October 8, 2018

Towards the end of 2017, the Trump administration - with the help of a Republican-majority Congress - succeeded in passing the Tax Cuts and Jobs Act. The controversial bill brought major changes to the tax code for individuals, corporations and other entities. Supporters of the changes point to America's booming economic growth and record-low unemployment as evidence the cuts have achieved their intended purpose.

A student with college debt.

Skeptics note that the new tax revenue model has done nothing to halt the spiraling national deficit, and in fact has led to an acceleration in the increase of the total debt figure. One significant area of adjustment, however, is less-often discussed: the tax reform's impact on the higher education sector.

The new tax legislation has, for now, been a mostly positive development for the cost of tuition, but there are some exceptions. The ultimate sustainability of the subsidies that currently exist will play a central role in the competitiveness of our economy in the decades to come.

The good: Unchanged student benefits

The Tax Cuts and Jobs Act notably left out several controversial provisions that had been discussed during its lead-up. Several major benefits to students had been candidates for repeal, and that the legislation leaves them intact should be counted as a win for higher education costs.

First, the law leaves in place the student loan interest tax deduction, a provision which had done a stint on the rhetorical chopping block. It also doesn't count graduate student tuition benefits as income for the purposes of taxation. Finally, employers remain eligible to claim the maximum $5,250 tax write-off associated with providing tuition assistance to employees.

These policies were thought by some to be in danger of repeal to help make up for the revenues lost to significantly lower corporate and personal income tax rates.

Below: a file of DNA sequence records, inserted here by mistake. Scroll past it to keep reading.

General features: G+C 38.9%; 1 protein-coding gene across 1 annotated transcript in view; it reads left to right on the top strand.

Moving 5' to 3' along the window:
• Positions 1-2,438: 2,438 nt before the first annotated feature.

The bad: Casualties of tax reform

Not every education tax credit or subsidy made it through unscathed. The $4,000 tuition and fee deduction, for which many working college students were eligible, was allowed to expire, for instance. So was the deduction that permitted employees to write off work-related expenses.

This provision will have a diverse set of impacts, ranging from the ability of teachers to claim a deduction on their own money spent on classroom supplies to the efficiency of pursuing continuing education while employed.

The neutral: Indirect or ambiguous changes to the tax treatment of education

Students line up to graduate.

Other provisions in the bill will come with effects that are hard to quantify. 529 plans, for instance, can now be used tax-free to fund K-12 education, where before they were limited for college. State law varies so widely on these specialized accounts, however, that it can be difficult to define what that might look like in a given locality.

Another change economists have had a difficult time defining involves the deduction for charitable contributions to institutions of higher learning. This deduction was itself virtually untouched; instead, other aspects of the new law are likely to hurt the volume of such donations.

The standard deduction, now an either-or proposition with the write-off for charitable giving, looks more appealing than it did before the bill passed. That makes it possible for schools to receive billions less in funding even though the deduction ostensibly remained the same.

The affordability of education in the U.S. is a hot-button topic that isn't going away any time soon. Last year's tax overhaul has the potential to complicate it further. It will undoubtedly have consequences for prospective students in the years to come, some of which won't manifest themselves until more time has passed. At least at present, however, most of the major government education tax benefits appear to have been preserved.

Help secure the future of education in our country

A sign that reads "College just ahead."

The affordability of education in our country is a topic on which tax policy is just one of the dozens of important influencers. Very few people want to forgo getting an education, but the economic reality for many students is that pursuing one after high school just isn't possible. The task of the next generation will be to find ways to leverage all our tools - including tax legislation - to make higher education feasible for all Americans.

Students and young professionals are capable of tackling this problem starting now. Up to Us is a leadership development program designed to teach college students how the actions of our generation can secure - or compromise - the fiscal future of our nation.

Awareness is the first step. Up to Us is dedicated to bringing information to current students on how the fiscal policies of 2018 can shape their realities in 2038. Our future is our responsibility. Learn more here.